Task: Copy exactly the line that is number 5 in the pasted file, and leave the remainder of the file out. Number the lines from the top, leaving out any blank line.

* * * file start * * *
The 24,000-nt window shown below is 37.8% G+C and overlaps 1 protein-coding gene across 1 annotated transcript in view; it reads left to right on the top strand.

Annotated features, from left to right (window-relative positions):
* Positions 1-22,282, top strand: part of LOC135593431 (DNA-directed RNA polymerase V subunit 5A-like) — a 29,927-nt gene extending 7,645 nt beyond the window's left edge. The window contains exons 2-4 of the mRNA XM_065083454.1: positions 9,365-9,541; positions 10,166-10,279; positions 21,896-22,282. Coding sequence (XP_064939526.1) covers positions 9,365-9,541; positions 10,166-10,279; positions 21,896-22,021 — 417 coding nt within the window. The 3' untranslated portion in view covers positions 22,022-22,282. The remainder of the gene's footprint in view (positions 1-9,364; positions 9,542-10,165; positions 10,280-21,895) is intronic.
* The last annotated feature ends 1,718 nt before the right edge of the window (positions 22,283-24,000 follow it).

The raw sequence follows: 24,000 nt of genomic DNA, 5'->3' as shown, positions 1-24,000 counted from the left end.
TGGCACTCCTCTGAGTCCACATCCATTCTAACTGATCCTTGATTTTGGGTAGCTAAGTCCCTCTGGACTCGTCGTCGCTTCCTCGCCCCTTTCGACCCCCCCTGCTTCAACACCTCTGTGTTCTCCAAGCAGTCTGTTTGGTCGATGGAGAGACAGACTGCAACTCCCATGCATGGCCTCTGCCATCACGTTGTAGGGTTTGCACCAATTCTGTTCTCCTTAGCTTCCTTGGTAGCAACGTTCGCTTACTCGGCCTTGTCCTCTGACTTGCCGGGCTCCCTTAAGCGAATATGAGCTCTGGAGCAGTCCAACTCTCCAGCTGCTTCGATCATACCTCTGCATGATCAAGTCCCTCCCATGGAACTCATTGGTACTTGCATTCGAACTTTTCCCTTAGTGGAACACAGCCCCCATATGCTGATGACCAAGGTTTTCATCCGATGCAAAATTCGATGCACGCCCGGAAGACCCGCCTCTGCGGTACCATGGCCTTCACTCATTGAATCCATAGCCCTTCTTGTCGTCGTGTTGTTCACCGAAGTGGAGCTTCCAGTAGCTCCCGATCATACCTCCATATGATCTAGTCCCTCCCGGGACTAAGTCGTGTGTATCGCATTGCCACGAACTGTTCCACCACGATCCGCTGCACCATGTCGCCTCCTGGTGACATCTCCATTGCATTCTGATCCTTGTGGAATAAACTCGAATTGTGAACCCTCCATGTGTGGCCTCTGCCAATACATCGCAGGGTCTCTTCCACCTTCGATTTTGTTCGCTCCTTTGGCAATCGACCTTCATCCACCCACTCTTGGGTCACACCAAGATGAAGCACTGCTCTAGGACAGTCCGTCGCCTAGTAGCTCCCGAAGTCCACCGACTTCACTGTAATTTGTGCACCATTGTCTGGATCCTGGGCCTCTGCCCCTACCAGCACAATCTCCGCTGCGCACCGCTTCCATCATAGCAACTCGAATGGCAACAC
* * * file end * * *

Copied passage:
The raw sequence follows: 24,000 nt of genomic DNA, 5'->3' as shown, positions 1-24,000 counted from the left end.